Small steps for participants, large strides for breast cancer support

Alyssa Stencavage, Assistant Life Editor

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Rain or shine, Kirby Park will be filled with energy and people on Oct. 20, as the Strides Against Breast Cancer walk of the Wyoming Valley welcomes participants again.

Registration for the event will begin at 8 a.m. with festivities to follow, and the walk, which is a 5 K, will begin at 9 a.m.

What is Making Strides Against Breast Cancer? It is the American Cancer Society’s nationwide series of walking events to raise funds and awareness to end breast cancer, and anyone can participate.

“Wilkes University is a Campus Against Breast Cancer school, and is a university that actively participates in Strides in October every year for breast cancer awareness,” Megan Boone, Coordinator of Student Development, said.

Along with that, Wilkes also take part in other activities in the fight against cancer, including Daffodil Day in the spring – which raises funds for a lot of American Cancer Society activities – Relay for Life and Endure for a Cure.

In order to be a supportive campus, Wilkes is involved in the Cancer Action Network advocacy group all year long. The purpose of this is to keep cancer awareness in the political system and helps keep funding at the forefront of bills and registration.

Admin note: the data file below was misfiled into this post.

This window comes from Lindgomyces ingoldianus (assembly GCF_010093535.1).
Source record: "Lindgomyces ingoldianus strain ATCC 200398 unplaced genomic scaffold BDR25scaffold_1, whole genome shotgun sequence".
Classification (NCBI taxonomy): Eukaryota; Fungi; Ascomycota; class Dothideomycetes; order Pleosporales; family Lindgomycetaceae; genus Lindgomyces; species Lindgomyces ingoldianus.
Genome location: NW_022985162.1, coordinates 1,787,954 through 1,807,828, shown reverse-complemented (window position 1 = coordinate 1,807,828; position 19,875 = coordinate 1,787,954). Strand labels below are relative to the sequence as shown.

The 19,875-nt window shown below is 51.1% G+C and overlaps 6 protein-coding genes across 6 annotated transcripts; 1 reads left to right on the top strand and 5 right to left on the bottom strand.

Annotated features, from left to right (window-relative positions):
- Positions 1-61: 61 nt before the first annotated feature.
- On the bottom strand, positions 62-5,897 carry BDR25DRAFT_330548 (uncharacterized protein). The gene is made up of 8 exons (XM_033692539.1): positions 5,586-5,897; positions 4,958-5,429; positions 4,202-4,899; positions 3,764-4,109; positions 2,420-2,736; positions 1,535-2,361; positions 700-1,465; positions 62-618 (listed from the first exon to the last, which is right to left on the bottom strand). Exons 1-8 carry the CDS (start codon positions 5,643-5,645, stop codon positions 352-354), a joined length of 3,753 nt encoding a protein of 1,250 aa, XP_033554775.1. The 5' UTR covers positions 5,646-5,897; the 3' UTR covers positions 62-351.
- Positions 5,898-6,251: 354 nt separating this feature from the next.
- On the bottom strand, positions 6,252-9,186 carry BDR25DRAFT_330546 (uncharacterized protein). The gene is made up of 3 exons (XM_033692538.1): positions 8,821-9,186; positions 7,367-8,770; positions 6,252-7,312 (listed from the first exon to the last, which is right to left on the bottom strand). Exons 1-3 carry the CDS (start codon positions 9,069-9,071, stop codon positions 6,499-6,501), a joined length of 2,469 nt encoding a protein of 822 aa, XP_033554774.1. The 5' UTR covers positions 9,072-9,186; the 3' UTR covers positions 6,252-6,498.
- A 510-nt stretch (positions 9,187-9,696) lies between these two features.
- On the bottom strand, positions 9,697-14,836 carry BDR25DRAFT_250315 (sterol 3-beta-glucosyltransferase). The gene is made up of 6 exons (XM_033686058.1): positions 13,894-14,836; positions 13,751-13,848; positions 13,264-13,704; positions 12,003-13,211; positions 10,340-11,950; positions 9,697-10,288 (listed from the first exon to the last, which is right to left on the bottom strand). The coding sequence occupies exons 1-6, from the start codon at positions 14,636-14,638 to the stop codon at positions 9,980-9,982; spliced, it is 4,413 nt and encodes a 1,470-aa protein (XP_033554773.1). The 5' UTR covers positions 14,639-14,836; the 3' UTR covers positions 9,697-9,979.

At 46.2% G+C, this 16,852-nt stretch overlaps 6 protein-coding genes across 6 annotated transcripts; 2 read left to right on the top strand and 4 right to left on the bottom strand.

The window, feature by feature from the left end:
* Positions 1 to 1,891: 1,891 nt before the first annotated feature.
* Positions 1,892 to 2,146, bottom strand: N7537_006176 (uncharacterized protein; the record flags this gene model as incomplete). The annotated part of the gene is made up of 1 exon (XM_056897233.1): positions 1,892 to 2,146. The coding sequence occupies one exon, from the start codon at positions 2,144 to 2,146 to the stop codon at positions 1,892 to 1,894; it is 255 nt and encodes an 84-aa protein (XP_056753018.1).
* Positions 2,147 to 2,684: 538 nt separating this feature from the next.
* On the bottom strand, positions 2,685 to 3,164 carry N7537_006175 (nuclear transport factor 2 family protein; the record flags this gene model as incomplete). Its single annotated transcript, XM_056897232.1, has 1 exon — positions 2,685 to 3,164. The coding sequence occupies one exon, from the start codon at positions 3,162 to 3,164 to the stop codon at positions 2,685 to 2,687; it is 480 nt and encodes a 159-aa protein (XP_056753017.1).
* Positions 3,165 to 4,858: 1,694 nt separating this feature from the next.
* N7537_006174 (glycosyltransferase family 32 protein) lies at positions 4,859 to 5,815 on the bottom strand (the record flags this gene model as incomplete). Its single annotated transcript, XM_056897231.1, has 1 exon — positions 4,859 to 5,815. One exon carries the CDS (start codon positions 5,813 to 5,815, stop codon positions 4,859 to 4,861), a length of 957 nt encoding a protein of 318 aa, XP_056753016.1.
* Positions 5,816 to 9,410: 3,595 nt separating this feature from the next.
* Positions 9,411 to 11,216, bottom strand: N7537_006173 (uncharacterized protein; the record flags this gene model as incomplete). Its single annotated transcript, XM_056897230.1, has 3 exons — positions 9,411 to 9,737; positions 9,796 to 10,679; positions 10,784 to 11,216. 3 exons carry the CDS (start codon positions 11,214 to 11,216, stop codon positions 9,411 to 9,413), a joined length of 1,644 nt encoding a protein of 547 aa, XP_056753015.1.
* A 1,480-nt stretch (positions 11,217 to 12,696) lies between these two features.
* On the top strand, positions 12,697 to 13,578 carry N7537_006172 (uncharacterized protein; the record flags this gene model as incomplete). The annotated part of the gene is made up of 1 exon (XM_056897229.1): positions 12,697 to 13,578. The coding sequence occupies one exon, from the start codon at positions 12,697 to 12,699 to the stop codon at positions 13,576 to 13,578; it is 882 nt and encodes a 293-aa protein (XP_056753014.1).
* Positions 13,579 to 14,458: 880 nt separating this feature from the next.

Something unique about the walk that makes it unlike other events of its kind is that all funds raised during the event stay in the area to fund research and support programs. Proceeds also go to lower, underinsured women to get mammograms. Through the Strides fundraising, women going through chemotherapy because of breast cancer are provided with wigs and transportation to doctor appointments.

An important aspect of the Strides Against Breast Cancer is its ability to provide emotional support. It is a mentor-like gathering, where new patients can come together with survivors and celebrate life. They share their passion and inspiration to keep moving forward and beat the disease, supporting each other in the process.

“Students may not be personally affected, but have family members, relatives and friends who may be suffering from the disease,” Boone said. “It’s our goal to let students know that the university supports them.”

After all, breast cancer is the most common cancer among women in the United States, other than skin cancer, and is the second leading cause of cancer death in women, after lung cancer.

Like any effort that strives to accomplish something, Strides Against Breast Cancer has three ultimate goals that it hopes to meet with the help and participation of others.

The first is to simply get students to participate and therefore educate them about breast cancer and the resources Wilkes provide. Showing strong support for those who are suffering from the disease is the second priority of the walk. Finally, an event like this would not be able to happen or thrive without funds, which is the third thing Strides tries to succeed in doing. As it is part of the American Cancer Society, it seeks to support both the society and itself.

For more information on getting involved in Making Strides Against Breast Cancer, visit http://makingstrides.acsevents.org.

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